Pacific salmon swim as far as 2,000 miles to lay their eggs in rivers up and down the Northwest. Once caught, some make a longer journey...

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Pacific salmon swim as far as 2,000 miles to lay their eggs in rivers up and down the Northwest. Once caught, some make a longer journey: 8,000 miles round-trip to China.

Facing growing imports of low-cost seafood, fish processors in the Northwest, including Seattle-based Trident Seafoods, are sending part of their catch of Alaskan salmon or Dungeness crab to China to be filleted or de-shelled before returning to U.S. tables.

“There are 36 pin bones in a salmon and the best way to remove them is by hand,” says Charles Bundrant, founder of Trident, which ships about 30 million pounds of its 1.2 billion-pound annual harvest to China for processing. “Something that would cost us $1 per pound labor here, they get it done for 20 cents in China.”

Trident and other companies that use Chinese labor say it is a way to protect a Northwest industry under threat from farmed seafood produced by nations such as China, Thailand, Vietnam and Chile.

Imports accounted for 78 percent of the 4.7 billion pounds of seafood Americans consumed last year, according to the National Marine Fisheries Service.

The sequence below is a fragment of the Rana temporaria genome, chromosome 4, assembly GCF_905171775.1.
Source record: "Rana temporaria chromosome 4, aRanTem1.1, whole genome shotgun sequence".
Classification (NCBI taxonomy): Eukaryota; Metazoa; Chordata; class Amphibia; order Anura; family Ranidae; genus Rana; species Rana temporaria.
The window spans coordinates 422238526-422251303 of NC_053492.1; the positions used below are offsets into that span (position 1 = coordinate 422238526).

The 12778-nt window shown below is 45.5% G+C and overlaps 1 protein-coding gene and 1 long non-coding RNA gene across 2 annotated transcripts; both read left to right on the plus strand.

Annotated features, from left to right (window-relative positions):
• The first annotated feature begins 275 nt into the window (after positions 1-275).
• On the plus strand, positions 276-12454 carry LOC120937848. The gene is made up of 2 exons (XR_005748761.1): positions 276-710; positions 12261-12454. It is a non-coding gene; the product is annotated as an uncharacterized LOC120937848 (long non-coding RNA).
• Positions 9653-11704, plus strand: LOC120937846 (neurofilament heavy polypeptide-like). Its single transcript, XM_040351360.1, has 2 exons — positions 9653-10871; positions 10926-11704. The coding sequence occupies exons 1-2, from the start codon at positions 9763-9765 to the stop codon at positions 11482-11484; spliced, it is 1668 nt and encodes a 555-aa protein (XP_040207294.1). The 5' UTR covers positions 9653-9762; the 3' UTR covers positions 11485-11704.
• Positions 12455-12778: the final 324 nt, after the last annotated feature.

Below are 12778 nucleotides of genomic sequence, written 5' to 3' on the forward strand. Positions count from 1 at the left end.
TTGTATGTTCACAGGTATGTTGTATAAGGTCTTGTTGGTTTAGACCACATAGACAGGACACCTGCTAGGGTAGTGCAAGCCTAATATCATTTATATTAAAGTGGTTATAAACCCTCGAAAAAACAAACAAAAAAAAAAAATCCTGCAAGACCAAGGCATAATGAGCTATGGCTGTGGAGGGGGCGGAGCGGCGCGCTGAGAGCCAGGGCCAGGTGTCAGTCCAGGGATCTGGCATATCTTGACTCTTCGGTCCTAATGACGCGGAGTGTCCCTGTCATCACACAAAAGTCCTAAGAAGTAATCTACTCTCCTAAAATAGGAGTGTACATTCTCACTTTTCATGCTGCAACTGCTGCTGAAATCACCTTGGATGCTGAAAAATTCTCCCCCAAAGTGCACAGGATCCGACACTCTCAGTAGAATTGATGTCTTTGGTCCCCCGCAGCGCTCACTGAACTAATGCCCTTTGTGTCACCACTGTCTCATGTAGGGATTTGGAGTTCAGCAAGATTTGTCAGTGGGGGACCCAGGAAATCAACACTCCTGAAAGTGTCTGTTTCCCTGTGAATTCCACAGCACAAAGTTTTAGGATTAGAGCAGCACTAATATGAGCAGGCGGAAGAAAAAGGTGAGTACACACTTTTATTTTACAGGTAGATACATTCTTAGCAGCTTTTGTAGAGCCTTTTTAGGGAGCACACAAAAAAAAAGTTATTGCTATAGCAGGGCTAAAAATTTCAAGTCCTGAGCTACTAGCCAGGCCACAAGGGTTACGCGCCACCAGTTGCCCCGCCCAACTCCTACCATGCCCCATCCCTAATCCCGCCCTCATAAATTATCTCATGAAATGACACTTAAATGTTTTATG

Alaska and Washington have each lost about one-fifth of their processing jobs over the past decade. In Washington, average monthly employment in the industry fell to 6,434 in 2004 from 8,668 in 1994, says Rick Lockhart, a state economist. Alaska’s employment dropped to 8,500 last year from 10,400 in 1995, according to the Web site of the state Department of Labor and Workforce Development.

The industry’s big fish

Three of the top four seafood suppliers in the U.S. are privately owned companies based on the West Coast, according to SeaFood Business magazine’s 2004 sales rankings.

1. Trident Seafoods (Seattle) $800 million

2. Red Chamber Group (Vernon, Calif.) $793 million

3. (tie) Pacific Seafood Group (Clackamas, Ore.) $700 million

ConAgra’s Louis Kemp unit (Omaha, Neb.) $700 million

Source: SeaFood Business

“It’s a dying industry in the U.S.,” says Tony Neves, senior vice president of Vernon, Calif.-based Red Chamber, the second-biggest U.S. seafood company. “It’s a sad reality, but it’s a fact.”

Clackamas, Ore.-based Pacific Seafood Group, the third-biggest U.S. seafood company, started a trial six months ago to process Dungeness crabs in Qingdao, China. The crab, found from the Aleutian Islands off Alaska to south of San Francisco, is named after the town in Washington where it was first harvested commercially.

Crab shakers in Qingdao get $100 to $150 a month to extract meat from crab shells with pincers — one-tenth what it might cost in the U.S., says John Lin, who oversees new-product development at Pacific’s headquarters.

“Because labor is so much more affordable, they can spend more time to take the crab meat out” in China, Lin says. “There’s a higher recovery rate.”